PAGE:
Friday, October 10, 2008

“Pay my respects to grace and virtue”

I’ll admit it– for some inexplicable reason, the songs that I enjoy the most are not songs that I like on the first listen. They take time (sometimes the second listen, sometimes the tenth), but once I give them said time, they leave a lasting impression in my mind that is more or less ineffaceable. Some examples: it took me about three or four listens to get used to my current favorite song, Live’s “Lightning Crashes,” while on the other end of the spectrum, I did not begin to listen to The Arcade Fire’s “Rebellion (Lies)" until about two years after first hearing it… and nowadays I can rarely inhibit myself from listening to it whenever I walk to or from class. (Quick personal note to self– I always play “Rebellion,” it seems, on the way to Precision Language. Perhaps this song is the reason I am doing so terribly in this class. Perhaps not.)

Why do I tell you this? Basically because of the fact that a more recent song has followed this trend for me. And these days, I cannot go without listening to it on repeat (with a few breaks for “Rebellion,” of course) whenever I am back in my dorm.

No, I do not speak of the new Nickelback song. I do hope that no one expecting that of me; I’d be disappointed if you did.

I am talking about The Killers’ newest single, “Human.”

"Human" was released to the digital world on the 30th of September. Being a dedicated checker of iTunes' Music Store every day, I can count myself among those that listened to it that same day. And my feelings, I must say, were mixed. I just wasn't sure about it.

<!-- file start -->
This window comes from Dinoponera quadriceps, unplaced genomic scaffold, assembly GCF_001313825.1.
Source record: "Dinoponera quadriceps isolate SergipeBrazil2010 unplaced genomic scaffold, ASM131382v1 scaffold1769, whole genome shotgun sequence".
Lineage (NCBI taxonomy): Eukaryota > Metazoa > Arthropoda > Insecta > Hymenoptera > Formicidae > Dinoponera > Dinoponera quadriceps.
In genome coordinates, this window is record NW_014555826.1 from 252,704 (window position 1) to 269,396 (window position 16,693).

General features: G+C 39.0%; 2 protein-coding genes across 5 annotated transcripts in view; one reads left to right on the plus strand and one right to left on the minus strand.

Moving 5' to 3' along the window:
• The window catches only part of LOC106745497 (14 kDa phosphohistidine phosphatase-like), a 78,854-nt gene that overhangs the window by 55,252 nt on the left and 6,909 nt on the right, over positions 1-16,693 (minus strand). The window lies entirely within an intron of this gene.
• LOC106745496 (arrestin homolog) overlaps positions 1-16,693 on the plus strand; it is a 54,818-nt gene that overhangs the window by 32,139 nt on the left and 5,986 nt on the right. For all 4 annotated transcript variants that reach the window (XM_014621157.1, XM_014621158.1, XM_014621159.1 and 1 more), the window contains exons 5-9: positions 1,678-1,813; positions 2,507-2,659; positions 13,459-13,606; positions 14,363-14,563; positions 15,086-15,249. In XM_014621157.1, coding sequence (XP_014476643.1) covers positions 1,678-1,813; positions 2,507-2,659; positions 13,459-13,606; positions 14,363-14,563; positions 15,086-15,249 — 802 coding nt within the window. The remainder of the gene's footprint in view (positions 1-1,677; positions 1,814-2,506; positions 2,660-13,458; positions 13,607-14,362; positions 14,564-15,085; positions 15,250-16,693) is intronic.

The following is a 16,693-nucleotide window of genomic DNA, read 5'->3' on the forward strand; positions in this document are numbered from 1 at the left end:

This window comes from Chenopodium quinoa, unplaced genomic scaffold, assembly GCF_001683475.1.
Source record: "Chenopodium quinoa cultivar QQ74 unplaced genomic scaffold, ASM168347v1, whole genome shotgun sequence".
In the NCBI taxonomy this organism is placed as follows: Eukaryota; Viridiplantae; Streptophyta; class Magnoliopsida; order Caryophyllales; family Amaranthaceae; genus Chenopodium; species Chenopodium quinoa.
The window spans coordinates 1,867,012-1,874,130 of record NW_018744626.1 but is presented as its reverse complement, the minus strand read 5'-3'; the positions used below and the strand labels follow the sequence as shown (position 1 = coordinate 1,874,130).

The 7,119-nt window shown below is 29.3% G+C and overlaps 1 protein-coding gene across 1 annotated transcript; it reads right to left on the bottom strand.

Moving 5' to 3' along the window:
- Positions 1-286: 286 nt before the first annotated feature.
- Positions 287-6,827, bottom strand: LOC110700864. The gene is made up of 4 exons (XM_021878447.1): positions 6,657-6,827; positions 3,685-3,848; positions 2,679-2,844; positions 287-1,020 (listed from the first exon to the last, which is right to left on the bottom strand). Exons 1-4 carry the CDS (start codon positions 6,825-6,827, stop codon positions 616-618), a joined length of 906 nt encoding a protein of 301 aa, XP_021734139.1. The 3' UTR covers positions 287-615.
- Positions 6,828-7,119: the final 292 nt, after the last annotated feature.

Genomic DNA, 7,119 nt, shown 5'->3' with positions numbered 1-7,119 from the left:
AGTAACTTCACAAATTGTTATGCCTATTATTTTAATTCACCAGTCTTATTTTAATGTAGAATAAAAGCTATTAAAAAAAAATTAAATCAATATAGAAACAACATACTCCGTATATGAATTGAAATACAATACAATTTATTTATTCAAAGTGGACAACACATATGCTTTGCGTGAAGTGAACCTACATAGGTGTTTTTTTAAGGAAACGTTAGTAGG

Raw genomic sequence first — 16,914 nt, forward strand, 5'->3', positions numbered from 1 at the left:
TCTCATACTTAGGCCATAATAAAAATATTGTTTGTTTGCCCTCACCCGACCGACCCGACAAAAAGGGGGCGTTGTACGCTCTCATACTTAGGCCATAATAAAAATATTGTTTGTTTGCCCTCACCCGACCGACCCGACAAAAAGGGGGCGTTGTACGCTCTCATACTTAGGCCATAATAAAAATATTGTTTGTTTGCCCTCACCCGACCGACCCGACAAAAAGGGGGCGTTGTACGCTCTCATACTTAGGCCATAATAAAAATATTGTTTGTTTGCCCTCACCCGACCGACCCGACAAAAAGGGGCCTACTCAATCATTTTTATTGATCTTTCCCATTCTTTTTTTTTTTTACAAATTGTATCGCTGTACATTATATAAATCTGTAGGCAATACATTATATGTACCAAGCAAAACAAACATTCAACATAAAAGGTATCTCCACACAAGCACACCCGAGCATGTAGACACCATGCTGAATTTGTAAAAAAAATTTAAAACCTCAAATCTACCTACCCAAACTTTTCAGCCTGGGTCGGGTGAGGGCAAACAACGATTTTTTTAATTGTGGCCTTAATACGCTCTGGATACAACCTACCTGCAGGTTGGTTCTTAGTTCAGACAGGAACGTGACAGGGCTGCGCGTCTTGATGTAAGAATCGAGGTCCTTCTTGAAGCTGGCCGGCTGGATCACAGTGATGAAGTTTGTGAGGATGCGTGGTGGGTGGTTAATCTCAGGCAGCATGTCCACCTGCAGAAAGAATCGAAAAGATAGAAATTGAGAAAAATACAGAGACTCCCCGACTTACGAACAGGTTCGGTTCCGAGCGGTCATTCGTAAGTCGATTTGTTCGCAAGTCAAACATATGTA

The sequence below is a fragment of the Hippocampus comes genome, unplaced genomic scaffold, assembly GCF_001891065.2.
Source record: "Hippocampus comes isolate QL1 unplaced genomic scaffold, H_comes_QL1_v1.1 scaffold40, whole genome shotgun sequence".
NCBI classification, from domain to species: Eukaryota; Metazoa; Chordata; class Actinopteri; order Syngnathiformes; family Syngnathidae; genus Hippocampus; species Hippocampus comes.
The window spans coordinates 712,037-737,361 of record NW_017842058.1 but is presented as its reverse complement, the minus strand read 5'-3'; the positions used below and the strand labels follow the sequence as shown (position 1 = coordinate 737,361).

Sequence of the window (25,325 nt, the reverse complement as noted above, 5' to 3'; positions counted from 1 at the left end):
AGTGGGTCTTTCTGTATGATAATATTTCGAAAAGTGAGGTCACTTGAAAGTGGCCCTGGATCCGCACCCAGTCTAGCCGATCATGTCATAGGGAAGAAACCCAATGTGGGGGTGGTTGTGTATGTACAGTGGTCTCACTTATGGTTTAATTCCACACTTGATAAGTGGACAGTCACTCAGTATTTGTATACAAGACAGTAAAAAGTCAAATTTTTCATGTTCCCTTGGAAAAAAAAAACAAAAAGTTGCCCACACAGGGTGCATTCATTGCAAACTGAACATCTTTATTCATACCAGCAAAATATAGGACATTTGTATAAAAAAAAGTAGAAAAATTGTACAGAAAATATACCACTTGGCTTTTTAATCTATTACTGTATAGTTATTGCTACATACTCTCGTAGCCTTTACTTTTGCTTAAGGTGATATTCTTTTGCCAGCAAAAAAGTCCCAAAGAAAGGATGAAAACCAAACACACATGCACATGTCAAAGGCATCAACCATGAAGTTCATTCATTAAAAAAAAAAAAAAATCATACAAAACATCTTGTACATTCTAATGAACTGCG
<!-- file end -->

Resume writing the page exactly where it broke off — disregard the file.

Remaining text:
Five days later, I was hooked.

And then there was the brilliant SNL performance.

The thing that surprises me, I suppose, is the fact that I did/do not consider myself a huge Killers fan. Yet, if their new album (Day & Age, November 25th) sounds anything like the lead single, I might have to change that.

I guess that what appeals to me most is the new sound they seem to be exhibiting. It's slightly reminiscent of an earlier song of theirs, 2006's "Read My Mind," which was the only Killers song on my iPod prior to "Human." It's the electronica-influence that sells it for me. To me, The Killers are becoming a modern day New Order. Don't know New Order? Here's one of their more popular songs, one many will likely know.

I am not saying that The Killers' new sound is EXACTLY like New Order, of course. It is merely what I take from it... considering, mainly, the electronic-rock sound. And as I consider myself a big fan of New Order, you can be sure that I'm loving this.

Of course, there are some nonsensical lyrics that no one's really been able to officially figure out yet ("Are we human? Or are we dancer?"). Precision Language has taught me that THIS IS WRONG. And no one else can seem to figure it out either: some wonder if there's an invisible 's' at the end (a likely story... or not...) that denotes plurality, while others attribute it to an old Hunter S. Thompson quotation lamenting that "America (was) raising a generation of dancers." I like the Thompson explanation better, don't you?

Whatever the meaning, the fact still remains that "Human" is one of the better songs that The Killers have released. I recommend that each and every one of you listen to it... you might like it and you might not; I cannot account for another's taste.

November 25th seems so far away...

Michael Phelps: Really the greatest?

(Note that this was first published on September 19. It was originally hosted at Wordpress, but I've decided to switch everything over here.)

For my first ever blog, I thought I would stick to a topic that I actually know something about (or at least think I know), so that extensive research, internet or otherwise, would not be required. It may take me some time to get the hang of this, so bear with me, if you will.

This past Saturday night, as many of you may know, was the season premiere of the long-lived NBC sketch-comedy show Saturday Night Live. I was particularly excited– not only is SNL one of my favorite shows on TV, but the choice of host was quite intriguing: Michael Phelps. The man, I daresay, needs no further introduction.